But the work was way more demanding than I’d imagined. Learning Greek and Hebrew made my head hurt. I was being asked to write about topics I’d never considered. What does God ask of us? What is faith? In addition to working full-time as a police officer, I volunteered one day a week as a hospital chaplain and eventually served as a ministry intern at a local church. God, is this really what you want of me? I’d wonder, driving home exhausted. The other students at seminary seemed so much more knowledgeable about Scripture, more spiritual than me.

I struggled at first as a chaplain. I was nervous initiating conversations with critically ill patients. They often didn’t want to talk. I’d try to fill the silence by asking questions or offering words of consolation, but that only made things worse. “Can I pray for you?” I’d finally ask. Even that felt like a hard sell.

Serving as a ministry intern came easier. I was good at administrative details and directing others. I liked preparing and delivering sermons. My parishioners were warm and encouraging. I was growing spiritually, my understanding of God’s word deepening. I could see myself pastoring a church.

At the police station, officers were coming to me to talk about their marriages, anxieties, the stress of the job, even asking me to pray for them. I read up on how the Presbyterian Disaster Assistance Response Team mobilized after catastrophic events, like Hurricane Katrina. It seemed a perfect fit for my police training, but I wasn’t sure how to do that and pastor a church.

If only I could become more comfortable ministering in the hospital. I talked to my supervisor. “Don’t feel as if you have to talk to everyone,” she said. “Sometimes it’s enough just to be present. That alone tells people you care.”

Ministry of presence. I remembered that from seminary. I didn’t have to do anything when I was with a patient. It wasn’t like being a police officer, needing to take action.

Now when i went into a patient’s room, I’d ask, “Do you mind if I sit down for a few minutes?” Conversation flowed more naturally. Sometimes no words were needed. I’d take a patient’s hand and feel the tension melt away. People often asked me to pray for them. I didn’t agonize over what to say. The words just came. Like that night at the theater. Only now I knew what it meant to let God speak through me.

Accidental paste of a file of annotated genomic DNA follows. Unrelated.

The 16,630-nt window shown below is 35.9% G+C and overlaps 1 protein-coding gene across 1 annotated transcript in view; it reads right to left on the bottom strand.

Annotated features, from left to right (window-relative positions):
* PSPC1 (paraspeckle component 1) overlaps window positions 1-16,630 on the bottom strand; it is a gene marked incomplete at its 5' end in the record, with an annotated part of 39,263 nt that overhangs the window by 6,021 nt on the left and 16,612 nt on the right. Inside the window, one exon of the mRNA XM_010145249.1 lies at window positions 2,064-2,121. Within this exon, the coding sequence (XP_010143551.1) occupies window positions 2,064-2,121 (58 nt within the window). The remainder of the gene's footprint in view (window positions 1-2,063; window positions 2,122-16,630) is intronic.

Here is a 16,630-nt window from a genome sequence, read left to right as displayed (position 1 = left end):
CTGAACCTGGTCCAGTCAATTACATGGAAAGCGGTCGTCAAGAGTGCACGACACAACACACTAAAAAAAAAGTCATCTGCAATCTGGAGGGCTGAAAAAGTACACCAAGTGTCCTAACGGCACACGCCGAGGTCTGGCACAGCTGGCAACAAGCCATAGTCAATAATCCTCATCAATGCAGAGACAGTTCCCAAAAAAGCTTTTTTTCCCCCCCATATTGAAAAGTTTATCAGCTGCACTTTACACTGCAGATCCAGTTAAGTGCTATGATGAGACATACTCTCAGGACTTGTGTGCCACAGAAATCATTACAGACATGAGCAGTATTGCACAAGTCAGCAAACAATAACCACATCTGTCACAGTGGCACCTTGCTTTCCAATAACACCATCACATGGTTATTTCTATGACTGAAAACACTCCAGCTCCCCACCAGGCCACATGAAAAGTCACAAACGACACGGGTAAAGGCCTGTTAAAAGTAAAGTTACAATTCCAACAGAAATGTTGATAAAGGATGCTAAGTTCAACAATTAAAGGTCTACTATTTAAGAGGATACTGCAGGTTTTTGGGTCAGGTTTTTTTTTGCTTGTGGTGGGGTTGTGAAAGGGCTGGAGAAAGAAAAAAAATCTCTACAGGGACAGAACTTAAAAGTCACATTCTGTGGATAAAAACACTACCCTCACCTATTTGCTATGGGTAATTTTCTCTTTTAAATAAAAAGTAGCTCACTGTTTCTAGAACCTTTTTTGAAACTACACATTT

Six years after starting seminary, I was pretty much set on becoming a pastor. I just needed to complete my field work and a couple more courses. Then I could retire from the police force, graduate and seek ordination.

January 2006. Shots fired at the main post office distribution center. A former employee holed up inside, killing. We opened a church where family members could gather. Dispatch sent me to try to manage the chaos. That’s when I saw him. One of the chaplains there. He looked overwhelmed. I took him aside and got him water. “Take deep breaths,” I said. “It’s okay. You’re not alone. We’re here to help each other.”

“Thank you,” he said. “Not everyone understands.”

In that moment, it was as if I was making some sort of passage, between my present as a police officer and my future as a provider of comfort and compassion. The path I was on no longer felt like a surprise. It seemed purposeful.

I retired months later at a special event that gave me the opportunity to publicly say goodbye to almost 200 officers and deputies. It took two years to finish my coursework and be ordained. By then, the pastor I was assisting had left. Several congregants encouraged me to apply for the pastorate. I consulted with my supervisor at the hospital.

“Sounds like a great opportunity,” she said. “But in your heart, you’re a police officer. You’ll miss being where the action is. I’ve seen the way you interact with patients. You have a strength that comes from where you’ve been, who you are. You’re a natural chaplain. The hospital is where you belong.”

I thought back to the shooting and the sense of purpose I’d felt. This message didn’t come from just my supervisor.

I’m 61 now. I still protect and serve. Or, should I say, serve and protect. For eight years, I’ve worked as an on-call hospital chaplain and volunteered as a member of the Presbyterian Disaster Assistance Response Team, a calling that’s taken me to the tragic school shooting in Newtown, to Joplin after its horrific tornado and, last fall, to Houston and Tampa. I go where God sends me because it’s never too late for a new start.